Erik Leafblad, I’ve been mulling your comment for some time now, particularly the idea that every theory refracts something good or true. Now, prior to becoming ‘Christian’, I was probably about as close to a hardcore relativist as most people ever meet. And unlike some, I had actually explored many different forms of spirituality and religion. I would have, in general, said that most forms of spirituality have value and provide some insight or revelation about reality. (As far as that goes, I’m probably still not willing to say that no religion besides Christianity holds any truth, beauty, or value, though I would confess that the fullness of God is made known in Jesus of Nazareth.)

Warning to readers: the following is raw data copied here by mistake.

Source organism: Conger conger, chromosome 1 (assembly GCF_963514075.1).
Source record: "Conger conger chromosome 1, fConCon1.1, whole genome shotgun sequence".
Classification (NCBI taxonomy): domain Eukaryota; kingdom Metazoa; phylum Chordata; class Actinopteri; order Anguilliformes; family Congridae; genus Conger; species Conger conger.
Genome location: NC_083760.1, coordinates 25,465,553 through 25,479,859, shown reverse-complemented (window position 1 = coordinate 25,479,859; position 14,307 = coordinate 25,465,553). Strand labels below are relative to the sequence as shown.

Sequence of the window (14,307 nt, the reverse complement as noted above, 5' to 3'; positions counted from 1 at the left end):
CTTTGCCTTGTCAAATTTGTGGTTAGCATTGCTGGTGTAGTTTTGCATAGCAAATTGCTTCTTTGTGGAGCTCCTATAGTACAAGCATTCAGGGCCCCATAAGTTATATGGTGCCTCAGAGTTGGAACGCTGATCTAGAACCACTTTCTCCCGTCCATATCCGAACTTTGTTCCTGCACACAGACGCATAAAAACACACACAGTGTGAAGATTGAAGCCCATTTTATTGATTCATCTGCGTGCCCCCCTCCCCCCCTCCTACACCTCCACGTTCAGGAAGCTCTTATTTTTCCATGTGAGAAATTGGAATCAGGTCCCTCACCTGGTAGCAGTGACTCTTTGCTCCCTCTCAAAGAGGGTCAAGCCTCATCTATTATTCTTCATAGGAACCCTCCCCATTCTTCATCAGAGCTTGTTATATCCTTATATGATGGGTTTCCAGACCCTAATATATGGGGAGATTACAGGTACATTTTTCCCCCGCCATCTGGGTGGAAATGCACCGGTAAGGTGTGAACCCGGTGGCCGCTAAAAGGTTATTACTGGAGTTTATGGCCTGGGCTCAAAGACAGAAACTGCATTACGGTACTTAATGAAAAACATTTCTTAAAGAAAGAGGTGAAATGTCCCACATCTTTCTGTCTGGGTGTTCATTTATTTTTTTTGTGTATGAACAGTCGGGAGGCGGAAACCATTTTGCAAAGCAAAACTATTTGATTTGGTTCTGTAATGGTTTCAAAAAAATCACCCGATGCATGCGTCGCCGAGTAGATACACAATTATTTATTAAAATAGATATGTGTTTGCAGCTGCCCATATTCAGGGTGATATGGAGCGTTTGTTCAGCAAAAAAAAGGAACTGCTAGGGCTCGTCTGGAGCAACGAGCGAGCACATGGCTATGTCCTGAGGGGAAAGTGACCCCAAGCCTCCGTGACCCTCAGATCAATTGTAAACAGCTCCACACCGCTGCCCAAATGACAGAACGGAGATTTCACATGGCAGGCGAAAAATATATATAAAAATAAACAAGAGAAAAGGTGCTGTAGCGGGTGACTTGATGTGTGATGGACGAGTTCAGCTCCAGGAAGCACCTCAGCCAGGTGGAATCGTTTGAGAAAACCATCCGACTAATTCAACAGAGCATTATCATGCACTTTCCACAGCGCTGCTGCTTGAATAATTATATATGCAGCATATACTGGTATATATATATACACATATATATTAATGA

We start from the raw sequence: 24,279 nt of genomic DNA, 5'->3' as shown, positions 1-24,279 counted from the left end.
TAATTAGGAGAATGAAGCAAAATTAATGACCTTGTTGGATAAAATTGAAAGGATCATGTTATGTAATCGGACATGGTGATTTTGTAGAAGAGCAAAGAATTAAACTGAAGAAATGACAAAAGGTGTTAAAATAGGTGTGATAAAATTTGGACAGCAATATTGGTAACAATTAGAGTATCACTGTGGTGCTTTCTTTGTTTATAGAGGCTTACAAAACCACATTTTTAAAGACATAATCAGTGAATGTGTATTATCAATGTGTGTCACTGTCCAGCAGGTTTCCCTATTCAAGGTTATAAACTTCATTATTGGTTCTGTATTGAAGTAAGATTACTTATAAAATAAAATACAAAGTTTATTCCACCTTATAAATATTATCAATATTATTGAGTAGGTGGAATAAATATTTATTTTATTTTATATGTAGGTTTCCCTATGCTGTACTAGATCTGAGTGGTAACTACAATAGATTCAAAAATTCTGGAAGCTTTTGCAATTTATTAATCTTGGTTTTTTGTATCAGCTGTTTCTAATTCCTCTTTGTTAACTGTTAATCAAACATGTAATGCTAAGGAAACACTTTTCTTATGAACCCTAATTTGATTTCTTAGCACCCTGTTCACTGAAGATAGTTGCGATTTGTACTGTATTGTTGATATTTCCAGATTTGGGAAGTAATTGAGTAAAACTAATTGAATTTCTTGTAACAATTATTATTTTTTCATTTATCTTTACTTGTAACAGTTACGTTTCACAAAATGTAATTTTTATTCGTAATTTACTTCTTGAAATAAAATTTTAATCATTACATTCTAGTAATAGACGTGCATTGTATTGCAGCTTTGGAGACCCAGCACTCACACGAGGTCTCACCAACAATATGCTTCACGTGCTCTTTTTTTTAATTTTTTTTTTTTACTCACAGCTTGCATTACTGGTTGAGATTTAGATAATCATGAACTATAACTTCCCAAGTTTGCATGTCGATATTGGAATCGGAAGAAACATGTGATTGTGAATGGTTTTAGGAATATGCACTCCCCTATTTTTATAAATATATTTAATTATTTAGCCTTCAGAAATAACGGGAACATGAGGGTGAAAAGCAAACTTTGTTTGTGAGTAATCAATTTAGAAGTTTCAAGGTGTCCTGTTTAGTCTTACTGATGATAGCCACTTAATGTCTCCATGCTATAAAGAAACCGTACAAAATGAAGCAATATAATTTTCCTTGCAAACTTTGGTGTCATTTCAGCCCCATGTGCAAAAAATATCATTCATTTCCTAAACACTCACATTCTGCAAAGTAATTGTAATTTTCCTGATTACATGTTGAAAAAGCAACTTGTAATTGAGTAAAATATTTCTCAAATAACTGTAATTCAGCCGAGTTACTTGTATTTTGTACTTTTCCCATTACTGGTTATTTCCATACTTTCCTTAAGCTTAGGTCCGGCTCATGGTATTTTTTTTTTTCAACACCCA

However, even for me, that was a general statement. Even then, there were religions I considered actively harmful and to be avoided. By and large, any religion, past or present that incorporated or required human sacrifice I considered out of bounds. Any religion which incorporated the abuse of children in any way as a practice I did not consider to have value. I would consider those religions that should be ended if at all possible. More specifically, there are variations of ancestor worship in Africa (as opposed to some of the far eastern forms) which do nothing to help the adherents and which are deeply oppressive to entire communities. And there are the segments within a religion in which people actively worship a ‘god’ of pure evil if such a being exists within the religion. There is something disturbed and disturbing about choosing to worship evil within your framework. I tended to think such people needed psychiatric intervention and help. This is the category in which I placed, for instance, Christian Satanists.